Three years after my travels to Peru, I have finally decided to piece together and connect my memories with the photographs that I took along the way. Here are my recollections to the best of my knowledge.
My first memory of this trip is when I realised 24 hours before my departure that I needed an electronic visa to pass through the first leg of the flight into the US. The visa could have taken anything up to 72 hours to arrive, but luckily, I got it through just in the nick of time to pass through their checks. I was glad to be on the flight heading to Lima, Peru.
Home to nearly 11 million Peruvians, Lima is very much a megacity. I spent the first day exploring the city and enjoying the views across the Pacific Ocean. The next day, I was set to meet the group of people that I would be trekking with around the Andes. After meeting our guides and eating out for dinner, we departed for the alpine city of Huaraz. On our 7-hour coach journey, we passed out of Lima city centre and headed past great swathes of slum housing set on dry and dusty hills. The number of stray dogs traipsing around the streets was astonishing. It seemed like a very good precaution that I had my rabies jab for the trip. After a series of incredible mountain views, we arrived in Huaraz for the night. Sitting more than 3000 metres above sea level, this town was the base point for our ascent into the hills.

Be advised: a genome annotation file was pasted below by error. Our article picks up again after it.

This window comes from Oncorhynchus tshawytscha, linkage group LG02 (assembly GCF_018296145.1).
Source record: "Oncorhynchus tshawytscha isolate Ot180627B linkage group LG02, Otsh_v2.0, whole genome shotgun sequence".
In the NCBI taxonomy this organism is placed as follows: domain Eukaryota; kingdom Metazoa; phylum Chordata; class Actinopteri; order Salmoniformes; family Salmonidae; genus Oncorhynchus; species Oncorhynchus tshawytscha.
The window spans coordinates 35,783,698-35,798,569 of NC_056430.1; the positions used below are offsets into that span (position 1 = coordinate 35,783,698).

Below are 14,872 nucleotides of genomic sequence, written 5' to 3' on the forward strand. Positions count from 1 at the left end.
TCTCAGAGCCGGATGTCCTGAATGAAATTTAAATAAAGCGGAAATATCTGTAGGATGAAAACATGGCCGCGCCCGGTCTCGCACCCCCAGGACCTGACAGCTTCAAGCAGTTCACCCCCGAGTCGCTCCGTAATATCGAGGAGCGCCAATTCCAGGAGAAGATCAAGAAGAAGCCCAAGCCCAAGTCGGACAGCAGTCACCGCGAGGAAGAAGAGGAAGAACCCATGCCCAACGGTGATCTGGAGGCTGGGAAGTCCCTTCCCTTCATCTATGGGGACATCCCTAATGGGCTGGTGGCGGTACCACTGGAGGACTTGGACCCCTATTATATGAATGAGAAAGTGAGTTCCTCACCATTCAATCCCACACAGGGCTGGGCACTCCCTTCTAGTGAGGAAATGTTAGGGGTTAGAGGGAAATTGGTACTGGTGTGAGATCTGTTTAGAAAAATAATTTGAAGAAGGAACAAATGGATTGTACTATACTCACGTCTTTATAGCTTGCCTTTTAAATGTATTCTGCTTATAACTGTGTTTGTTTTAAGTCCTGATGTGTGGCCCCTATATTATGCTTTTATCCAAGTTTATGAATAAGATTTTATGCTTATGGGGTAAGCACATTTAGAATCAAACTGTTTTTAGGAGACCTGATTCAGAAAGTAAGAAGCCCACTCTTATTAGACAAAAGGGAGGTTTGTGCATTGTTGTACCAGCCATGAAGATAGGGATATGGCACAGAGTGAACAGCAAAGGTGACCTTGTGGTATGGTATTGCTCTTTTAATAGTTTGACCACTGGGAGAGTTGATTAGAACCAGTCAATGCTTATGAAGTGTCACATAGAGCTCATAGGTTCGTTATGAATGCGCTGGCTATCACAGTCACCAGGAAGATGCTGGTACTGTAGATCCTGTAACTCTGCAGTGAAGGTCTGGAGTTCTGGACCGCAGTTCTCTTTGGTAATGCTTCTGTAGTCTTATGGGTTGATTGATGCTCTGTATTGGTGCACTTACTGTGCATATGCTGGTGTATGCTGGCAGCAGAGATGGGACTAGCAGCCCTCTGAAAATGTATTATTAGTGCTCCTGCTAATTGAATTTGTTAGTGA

We spent a day acclimatising to the altitude, heading on a minibus up to the Cordillera Blanca mountain range, passing into Huascarán National Park. We stopped at a viewpoint to see Mount Huascaran as seen above, towering at 6768m above sea level. One of our guides Ronal said he had climbed to its peak earlier in the year. As a man coming from the familiar sights of the English Lake District, this was just on another level to me. The roads were treacherous and windy, with steep drops on either side. It was hair raising when we had to pass a truck coming down the track. I call it a road, but it was more an incredibly bumpy assortment of stones. After an arduous descent, we made it to the stunning Llanganuco Lakes, sitting 3850m above sea level. We then travelled even higher to just under 5000m. The views were magnificent, with the mountain peaks just disappearing into the moody clouds.